customising clothing

A while ago I brought a t-shirt that was designed to look like it had been customised. It had several pieces of material sewn onto the front in a slightly haphazard way; the fabric was mismatched and the stitching untidy, but I was rather taken with its style. I was surprised when I wore it how many people commented, and some even asked me if I’d modified the top myself. This got me wondering whether I could, so I decided to give it a go. Armed with a cheap white t-shirt, a selection of sequins and some denim from an old pair of jeans, I set to work. I’ll be the first to admit, I’m not the most adept with a needle and thread, so it took me a while to do, but the end result was a multi-layered denim flower with a sparkling middle, and I was rather pleased with my attempt! It’s fulfilling to own a piece of clothing that’s self-created and completely unique, plus it also helps the environment by cutting down on waste. If you fancy customising something yourself, here are a few suggestions:

– Most new tops and jumpers come with extra buttons, thread or sequins, so start a collection of useful bits and pieces; you never know when they’ll come in handy.

– You can find ready-made patches and iron on transfers in a haberdashery, and they’re really easy to attach.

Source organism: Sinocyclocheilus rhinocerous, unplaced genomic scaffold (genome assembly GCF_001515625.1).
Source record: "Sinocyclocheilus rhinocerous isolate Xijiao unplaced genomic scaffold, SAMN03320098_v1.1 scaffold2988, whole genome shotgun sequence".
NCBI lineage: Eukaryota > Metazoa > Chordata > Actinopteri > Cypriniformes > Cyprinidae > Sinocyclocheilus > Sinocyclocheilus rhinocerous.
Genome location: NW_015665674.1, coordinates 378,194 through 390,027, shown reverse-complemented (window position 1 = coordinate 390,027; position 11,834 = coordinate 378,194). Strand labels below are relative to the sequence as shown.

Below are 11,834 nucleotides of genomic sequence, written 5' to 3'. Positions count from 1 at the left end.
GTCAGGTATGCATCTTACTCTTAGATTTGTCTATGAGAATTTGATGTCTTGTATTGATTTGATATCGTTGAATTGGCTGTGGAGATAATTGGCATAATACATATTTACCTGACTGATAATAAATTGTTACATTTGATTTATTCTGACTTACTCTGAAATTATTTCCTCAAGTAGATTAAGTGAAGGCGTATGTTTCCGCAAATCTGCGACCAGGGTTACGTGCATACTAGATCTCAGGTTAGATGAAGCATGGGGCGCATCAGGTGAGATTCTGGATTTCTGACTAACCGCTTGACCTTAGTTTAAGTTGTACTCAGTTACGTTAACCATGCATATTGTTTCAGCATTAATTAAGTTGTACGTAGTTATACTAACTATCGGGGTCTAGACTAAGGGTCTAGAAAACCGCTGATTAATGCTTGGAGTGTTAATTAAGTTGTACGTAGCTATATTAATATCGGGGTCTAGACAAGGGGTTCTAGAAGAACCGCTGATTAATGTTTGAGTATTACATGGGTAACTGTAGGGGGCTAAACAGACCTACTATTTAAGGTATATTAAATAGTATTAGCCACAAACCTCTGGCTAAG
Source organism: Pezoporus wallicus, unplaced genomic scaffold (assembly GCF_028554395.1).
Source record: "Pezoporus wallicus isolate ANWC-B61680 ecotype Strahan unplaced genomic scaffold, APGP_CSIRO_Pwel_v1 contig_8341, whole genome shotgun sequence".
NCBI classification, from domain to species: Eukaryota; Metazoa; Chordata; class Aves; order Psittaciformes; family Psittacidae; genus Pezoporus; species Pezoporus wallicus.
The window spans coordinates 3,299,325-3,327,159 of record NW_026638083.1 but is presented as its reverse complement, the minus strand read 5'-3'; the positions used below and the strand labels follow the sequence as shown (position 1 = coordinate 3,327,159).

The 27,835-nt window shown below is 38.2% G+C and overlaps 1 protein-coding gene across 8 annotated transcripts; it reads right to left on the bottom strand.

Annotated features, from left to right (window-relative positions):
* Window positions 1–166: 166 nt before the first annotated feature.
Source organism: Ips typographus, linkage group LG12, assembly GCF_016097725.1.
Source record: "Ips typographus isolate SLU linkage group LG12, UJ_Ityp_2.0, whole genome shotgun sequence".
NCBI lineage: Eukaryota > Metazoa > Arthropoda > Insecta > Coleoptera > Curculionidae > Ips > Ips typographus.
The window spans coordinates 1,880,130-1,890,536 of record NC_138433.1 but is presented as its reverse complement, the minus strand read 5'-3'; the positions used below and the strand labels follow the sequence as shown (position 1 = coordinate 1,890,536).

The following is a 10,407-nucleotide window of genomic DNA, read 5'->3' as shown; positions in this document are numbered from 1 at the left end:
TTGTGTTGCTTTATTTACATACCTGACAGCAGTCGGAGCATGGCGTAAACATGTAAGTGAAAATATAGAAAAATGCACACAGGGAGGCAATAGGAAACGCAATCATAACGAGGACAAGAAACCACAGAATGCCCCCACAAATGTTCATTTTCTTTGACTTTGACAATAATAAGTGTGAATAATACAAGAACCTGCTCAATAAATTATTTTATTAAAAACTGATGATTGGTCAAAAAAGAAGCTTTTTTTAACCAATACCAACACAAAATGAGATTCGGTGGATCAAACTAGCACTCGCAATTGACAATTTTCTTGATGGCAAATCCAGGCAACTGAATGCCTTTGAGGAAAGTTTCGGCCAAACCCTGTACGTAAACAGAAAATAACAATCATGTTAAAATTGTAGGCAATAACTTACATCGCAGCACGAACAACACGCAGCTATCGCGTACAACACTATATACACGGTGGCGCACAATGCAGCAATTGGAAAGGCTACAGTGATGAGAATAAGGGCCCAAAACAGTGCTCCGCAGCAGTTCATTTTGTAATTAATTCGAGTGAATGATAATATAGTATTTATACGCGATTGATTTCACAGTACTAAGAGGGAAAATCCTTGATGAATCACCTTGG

– Rather than getting rid of old or unwanted clothes, save them for spare material.

– Search in charity shops or jumble sales for cheap stuff to use when customising. You might find a top that you like the pattern of, but aren’t so keen on the style,

in which case you could use it to cut up into pieces.

– Adapt a piece of clothing that isn’t expensive, and then it won’t matter if it doesn’t quite go to plan.

– Start off simple; don’t be too ambitious or you’ll just give up if you don’t achieve what you want. Even simply swapping buttons or adding a sequin or two, will jazz up a top that you’ve grown bored of.

– Try customising bags, belts, hats, or even shoes, in fact whatever takes your fancy.

– Search online for more tips and ideas, there are some good websites and forums. You can even find websites to learn about different stitching techniques too.

Advertisements

Leave a Reply

Fill in your details below or click an icon to log in:

WordPress.com Logo

You are commenting using your WordPress.com account. Log Out / Change )

Twitter picture

You are commenting using your Twitter account. Log Out / Change )

Facebook photo

You are commenting using your Facebook account. Log Out / Change )

Google+ photo

You are commenting using your Google+ account. Log Out / Change )

Connecting to %s